Art in Tunisia: Study Abroad alum Annie Seipel

by Natalie Barnes

It is no longer an alarm clock that wakes Annie Seipel in the morning, but the melodic tones of a 5:30 a.m. call to prayer. Her charming fourth-floor apartment is catty-corner from the Errahmen Mosque, located in the heart of the Sahloul neighborhood in the picturesque seaside town of Sousse, Tunisia. From her first day in the Department of Art & Art History at CSU, Annie envisioned her future in exactly this spot.

After spending her final semester of study (December 2018) traveling through Italy and Tunisia, Annie accepted a position as Coordinator of American Corner for Amideast in Sousse. Her new job will allow her to stay in Tunisia for several years while she works with both the U.S. embassy and the local population of students, artists, and those seeking to learn about the United States. She says the most exciting part of the job is that “it offers me the chance to show the wonderful, accepting, artistic side of America to the Tunisian people.” It was her love of metalsmithing, jewelry, and adornment as well as a deep intrigue with the culture and traditional designs of the nomadic people of the Middle East and North Africa that directed her studies at CSU and solidified her decision to stay in Tunisia.

Annie came to CSU with a plan that included finishing her studies abroad, and after serious consideration, she applied to The School for International Training (SIT) program Tunisia and Italy: Politics and Religious Integration in the Mediterranean. SIT doesn’t get as many Liberal Arts majors as some other programs, but her interest in art from the region, coupled with an interdisciplinary minor in Arabic Studies, made this a great match for Annie. Scholarship opportunities from a First Generation Student Award and a Creative & Performing Arts Award secured through the Department of Art & Art History helped make that dream come true.

As an art major, Annie learned about other cultures – crediting her studies for allowing her to better develop acceptance and respect for cultural differences. Her arts background taught her to view and appreciate the Tunisian culture with both a critical eye and inclusive understanding. Active engagement with a number of diverse clubs and groups on the CSU campus gave her experience planning events and marketing the programs in which she was involved, as well as knowledge necessary to serve an academic community. Work with student groups, coupled with classes in her art major, helped her hone her communication and outreach skills to the next level, skills that prepared her for her new job as Coordinator of the American Corner.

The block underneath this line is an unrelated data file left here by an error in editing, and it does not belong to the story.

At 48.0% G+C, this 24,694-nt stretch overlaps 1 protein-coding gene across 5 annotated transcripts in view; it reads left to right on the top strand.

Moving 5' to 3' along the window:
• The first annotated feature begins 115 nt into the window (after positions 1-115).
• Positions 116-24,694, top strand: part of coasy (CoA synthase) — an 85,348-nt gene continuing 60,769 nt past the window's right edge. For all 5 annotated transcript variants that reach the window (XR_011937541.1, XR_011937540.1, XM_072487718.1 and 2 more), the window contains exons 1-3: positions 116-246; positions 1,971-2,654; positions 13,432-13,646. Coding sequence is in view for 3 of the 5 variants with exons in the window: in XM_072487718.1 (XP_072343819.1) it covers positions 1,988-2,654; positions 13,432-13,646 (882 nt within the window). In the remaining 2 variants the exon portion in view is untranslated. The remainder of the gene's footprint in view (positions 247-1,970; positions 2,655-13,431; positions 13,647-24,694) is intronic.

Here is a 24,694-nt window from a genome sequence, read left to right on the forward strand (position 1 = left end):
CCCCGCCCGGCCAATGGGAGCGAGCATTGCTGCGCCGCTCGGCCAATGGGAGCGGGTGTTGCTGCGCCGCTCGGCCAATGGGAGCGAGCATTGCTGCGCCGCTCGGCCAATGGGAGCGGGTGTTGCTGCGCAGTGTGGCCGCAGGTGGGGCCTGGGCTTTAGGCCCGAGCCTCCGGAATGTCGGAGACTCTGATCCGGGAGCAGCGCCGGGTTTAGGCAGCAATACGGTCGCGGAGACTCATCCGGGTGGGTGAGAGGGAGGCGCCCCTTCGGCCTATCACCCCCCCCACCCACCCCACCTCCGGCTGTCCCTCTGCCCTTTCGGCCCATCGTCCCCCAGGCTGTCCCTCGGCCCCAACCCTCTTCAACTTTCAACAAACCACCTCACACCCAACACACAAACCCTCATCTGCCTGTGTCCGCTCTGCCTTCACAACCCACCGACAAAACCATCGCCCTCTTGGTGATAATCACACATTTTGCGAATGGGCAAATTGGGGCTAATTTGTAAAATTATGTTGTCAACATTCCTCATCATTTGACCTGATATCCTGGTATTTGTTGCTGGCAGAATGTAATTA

During her semester abroad Annie connected closely with the local community. She made the most of networking opportunities, developing deep friendships both with participating SIT students as well as the amazingly welcoming and helpful Tunisian people. Her ongoing internship with an NGO in Tunis as well as her new friendships made the transition from student to ex-pat resident an easier path than it might have been moving to a new country half-way around the globe from America. Through both her study abroad and her new friendships, she learned much about Tunisia, its people, and its culture – she very quickly fell in love and knew that it was where she wanted to stay – a fitting end to a global journey that started in the Department of Art & Art History at Colorado State University.

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About the Author: James Heflin